If you are starving, it’s hard to wait a long time before consuming the plant to stave off death. Although it’s better to never allow yourself to fall into such a bad spot, if you do, then do try to exercise some discipline.

Always remember the order of survival: water, food, and shelter. Get busy looking for food early, long before hunger drives your decisions, and be diligent in your search.

Let Mikey Eat It

When testing a plant for edibility, allow only one person in your group act as guinea pig. It’s a bad situation when everyone in camp succumbs to mild or severe poisoning. If Mikey becomes ill, then he has someone to help him recover. Moreover, if every plant Mikey has tested turns out to be poisonous, then allow him to test only two or three plants before making him take a break. Repeated exposure to poisonous plants can build in his system. Let another take over so Mikey’s system can recover.

Allergies

Some people are highly susceptible to allergies. If Mikey has known allergies, then let someone else without known allergies serve as guinea pig. In addition, Mikey should use all caution when eating anything, treating all edibles as if they might be poisonous. He should eat only a small portion of a particular edible and then wait to see if his body will or will not have an allergic reaction.

Looks So Sweet

Some plants look good but are deadly. Some plants look disguising and are not only edible but delicious and nutritious. Like most things in life, looks can be deceiving. The artichoke comes to mind as a horrible looking but tasty plant. The water hemlock looks edible, tender, leafy, and green, but, of course, it’s hemlock.

Good examples of plants both poisonous and non-poisonous: Cherries are sweet and delicious, but the leaves of the tree and the seeds in the fruit are poisonous. Apples are a great food source, but the seeds are poisonous—a few won’t hurt you, but more than a few can kill. Therefore, if feasting in an apple orchard, pick out all the seeds.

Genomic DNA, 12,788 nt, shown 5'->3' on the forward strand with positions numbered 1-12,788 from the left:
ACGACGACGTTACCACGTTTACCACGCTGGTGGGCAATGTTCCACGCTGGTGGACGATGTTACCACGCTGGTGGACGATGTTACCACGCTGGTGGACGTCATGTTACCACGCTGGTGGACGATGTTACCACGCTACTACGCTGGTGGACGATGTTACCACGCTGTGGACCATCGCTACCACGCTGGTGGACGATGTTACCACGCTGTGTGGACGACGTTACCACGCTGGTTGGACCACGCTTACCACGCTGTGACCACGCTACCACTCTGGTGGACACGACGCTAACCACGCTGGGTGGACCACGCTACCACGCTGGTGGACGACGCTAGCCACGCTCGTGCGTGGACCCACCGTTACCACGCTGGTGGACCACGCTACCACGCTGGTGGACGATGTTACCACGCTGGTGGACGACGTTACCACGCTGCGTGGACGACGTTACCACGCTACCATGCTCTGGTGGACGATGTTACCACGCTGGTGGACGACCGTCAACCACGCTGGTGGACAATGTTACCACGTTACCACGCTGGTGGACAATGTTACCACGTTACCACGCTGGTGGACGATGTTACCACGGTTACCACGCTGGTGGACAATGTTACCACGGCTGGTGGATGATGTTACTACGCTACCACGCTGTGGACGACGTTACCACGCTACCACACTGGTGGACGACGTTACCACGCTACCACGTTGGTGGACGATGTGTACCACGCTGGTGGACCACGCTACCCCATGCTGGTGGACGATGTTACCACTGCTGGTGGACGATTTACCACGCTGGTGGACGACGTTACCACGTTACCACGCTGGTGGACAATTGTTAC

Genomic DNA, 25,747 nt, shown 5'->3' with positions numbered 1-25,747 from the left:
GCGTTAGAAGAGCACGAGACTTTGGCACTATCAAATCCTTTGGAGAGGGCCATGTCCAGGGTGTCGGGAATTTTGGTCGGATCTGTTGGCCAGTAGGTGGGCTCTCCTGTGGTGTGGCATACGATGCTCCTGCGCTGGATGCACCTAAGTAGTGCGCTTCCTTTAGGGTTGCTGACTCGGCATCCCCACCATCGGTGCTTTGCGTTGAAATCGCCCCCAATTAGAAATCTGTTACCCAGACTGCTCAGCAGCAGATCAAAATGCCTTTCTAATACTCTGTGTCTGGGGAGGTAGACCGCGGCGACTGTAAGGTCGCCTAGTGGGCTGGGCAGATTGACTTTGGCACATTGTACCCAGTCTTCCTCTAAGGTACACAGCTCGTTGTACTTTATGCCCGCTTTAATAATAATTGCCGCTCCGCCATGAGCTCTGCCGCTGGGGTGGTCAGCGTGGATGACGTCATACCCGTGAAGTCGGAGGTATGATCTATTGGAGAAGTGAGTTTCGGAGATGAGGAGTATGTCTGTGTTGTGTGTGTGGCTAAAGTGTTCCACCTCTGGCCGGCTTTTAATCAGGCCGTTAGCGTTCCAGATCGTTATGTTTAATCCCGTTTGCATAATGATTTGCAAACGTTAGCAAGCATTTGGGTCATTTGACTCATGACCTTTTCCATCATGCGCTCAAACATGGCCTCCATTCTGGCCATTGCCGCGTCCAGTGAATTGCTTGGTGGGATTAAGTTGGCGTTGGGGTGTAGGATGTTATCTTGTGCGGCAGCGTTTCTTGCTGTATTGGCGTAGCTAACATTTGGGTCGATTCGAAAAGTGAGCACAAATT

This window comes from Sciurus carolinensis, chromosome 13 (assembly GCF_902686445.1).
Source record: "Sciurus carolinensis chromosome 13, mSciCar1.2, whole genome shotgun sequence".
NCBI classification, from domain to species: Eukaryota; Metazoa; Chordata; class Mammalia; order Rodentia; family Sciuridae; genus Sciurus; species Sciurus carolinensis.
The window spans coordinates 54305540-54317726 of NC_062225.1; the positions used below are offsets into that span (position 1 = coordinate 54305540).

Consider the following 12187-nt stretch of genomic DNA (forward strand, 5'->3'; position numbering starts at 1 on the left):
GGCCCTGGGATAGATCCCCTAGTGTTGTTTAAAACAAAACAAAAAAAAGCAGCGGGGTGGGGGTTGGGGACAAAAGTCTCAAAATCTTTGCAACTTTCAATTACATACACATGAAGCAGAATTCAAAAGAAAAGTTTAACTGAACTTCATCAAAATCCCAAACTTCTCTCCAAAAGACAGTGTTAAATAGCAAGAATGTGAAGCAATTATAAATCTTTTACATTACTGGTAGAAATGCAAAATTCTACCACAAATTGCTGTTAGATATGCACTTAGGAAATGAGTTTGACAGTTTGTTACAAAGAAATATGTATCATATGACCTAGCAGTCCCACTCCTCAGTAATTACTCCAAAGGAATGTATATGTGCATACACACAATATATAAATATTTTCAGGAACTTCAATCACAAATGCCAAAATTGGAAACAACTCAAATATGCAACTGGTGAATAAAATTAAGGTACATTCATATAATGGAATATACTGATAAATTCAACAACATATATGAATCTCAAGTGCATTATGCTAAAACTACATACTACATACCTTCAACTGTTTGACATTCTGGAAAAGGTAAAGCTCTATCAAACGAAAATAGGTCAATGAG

With familiar plants, raspberries, wild strawberries, blackberries, huckleberries, and the like, pick, eat, and enjoy. However, don’t guess. Be certain you are familiar with the plant you are about to consume. During two weeks photographing scenes in Utah’s Uinta-Wasatch-Cache National Forest near Bear Lake, for instance, I picked and ate wild raspberries until I nearly popped. The only danger was black bears. They love raspberries too, but they don’t like fine are photographers disturbing their wild raspberry snack breaks.

Is That The Same Plant We Ate Before?

If you find an unfamiliar plant that proves itself edible, keep a record of it. Write a description, take a picture with your cell or digital camera, or keep a sample.

Likewise, keep a record of the unfamiliar poisonous plants you discover. That way Mikey isn’t forced to repeat all those terrible taste tests.

Name That Plant

If you fall out of the sky in a crippled airplane onto some remote, unfamiliar territory, surrounded by plants you’ve never before seen, then you’ll need to test everything. It’s more likely, however, you will experience disaster closer to home and the familiar.

Become familiar with the wild edible and poisonous plants in your area. Look them up and then go out into the field and find them. Read, study, identify, and then cook what you find. If you are running for your life through the woods, it’s easier to find food on the fly if you can identify the edible from the inedible at a glance.

Hey, That Plant Looks Poisonous